#TeslaCrash: Three reasons for Tesla (and all of us) to be concerned

Tesla has just disclosed the first fatal crash of a driver using its "Autopilot" system. Tesla should be concerned about the question of who's liable, and we should all be concerned about the wider consequences of this tragic event.

5 minute read

July 2, 2013, 9:17 AM PDT

By Scott Le Vine @scottericlevine

Tesla Motors disclosed yesterday the first fatality of a customer using its 'Autopilot' system of partial self-driving automotive technology.  This is thought to be the first death attributable to a Highly-Automated Car, so is something of a watershed moment: the Age of Innocence is over.  The facts are murky at present and will emerge in due course.  Initial reports are that the driver may have been watching a (Harry Potter) video at the time of the crash, in flagrant violation of the agreement between him and Tesla.  Tesla maintains that "you need to maintain control and responsibility for your vehicle while using [Autopilot]", and has given no indication yet of whether or not it believes that it is liable in any way for the crash.

This crash is very sad news for the deceased's family, with potentially much wider ramifications as well.

Last week my team and I released a new (long: 20K words) Working Paper on the liability issues raised by Automated Cars, and how this will constrain how they drive.  I want to therefore share initial thoughts on this incident, starting with specific reasons for Tesla to be concerned, and concluding with broader reasons for the rest of us to also pay attention:

Three reasons that Tesla should be concerned:

  1. The reaction time of Automated Cars' control systems in pre-crash situations are in principle much faster than human drivers' reaction times.  This might mean that the system's designer (Tesla) could be vulnerable under the 'Last Clear Chance' legal doctrine, because Autopilot's superior reaction time might be interpreted to mean that it had the Last Clear Chance (i.e. later than the human drivers of both vehicles involved) to avoid the crash.  The 'Last Clear Chance' doctrine means that a human driver may bear some negligence in a crash even if they were not violating the Rules of the Road, if they had the 'Last Clear Chance' to avoid the crash.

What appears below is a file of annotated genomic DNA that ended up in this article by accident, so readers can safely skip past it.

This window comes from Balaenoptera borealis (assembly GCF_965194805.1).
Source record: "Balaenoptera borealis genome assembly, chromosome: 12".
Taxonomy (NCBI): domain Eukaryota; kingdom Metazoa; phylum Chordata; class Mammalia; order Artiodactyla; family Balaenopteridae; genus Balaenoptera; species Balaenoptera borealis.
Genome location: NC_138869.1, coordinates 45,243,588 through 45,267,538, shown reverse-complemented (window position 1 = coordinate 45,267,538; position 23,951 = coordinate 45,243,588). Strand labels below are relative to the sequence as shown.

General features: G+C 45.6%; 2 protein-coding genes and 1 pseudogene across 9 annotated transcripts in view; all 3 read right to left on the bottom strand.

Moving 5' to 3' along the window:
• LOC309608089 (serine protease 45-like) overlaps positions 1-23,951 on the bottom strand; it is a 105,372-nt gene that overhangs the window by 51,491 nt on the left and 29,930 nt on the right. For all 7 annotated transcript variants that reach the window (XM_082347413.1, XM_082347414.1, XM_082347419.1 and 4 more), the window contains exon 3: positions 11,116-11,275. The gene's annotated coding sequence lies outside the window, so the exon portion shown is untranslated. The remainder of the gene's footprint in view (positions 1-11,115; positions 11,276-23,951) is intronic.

2. Even car passengers may have a 'Duty to Remonstrate' (i.e. raise objections) when a car driver is driving badly, otherwise they might be found partly negligent in the event of a crash.  Is the relationship between Tesla's Autopilot System and the driver using it not a stronger one than the relationship between a car driver and a passenger?  It would seem to be a stronger relationship in multiple, demonstrable ways.
  3. Courts have also held that car passengers may be partially liable under the 'Joint Enterprise' doctrine, if "there is an understanding or an agreement in advance between the driver and the passenger that the passenger has a right to tell the driver how to drive the automobile" (see Siruta v. Siruta, 348 P.3d 549 (Kan. 2015), which discusses "[shared] negligence as a result of joint driving decisions").  While it's clear that the human driver of the Tesla was negligent, these legal doctrines emanating originally from the traditional car-driver/car-passenger relationship may provide precedent for joint negligence between a driver and system-designer that are both concurrently making driving decisions.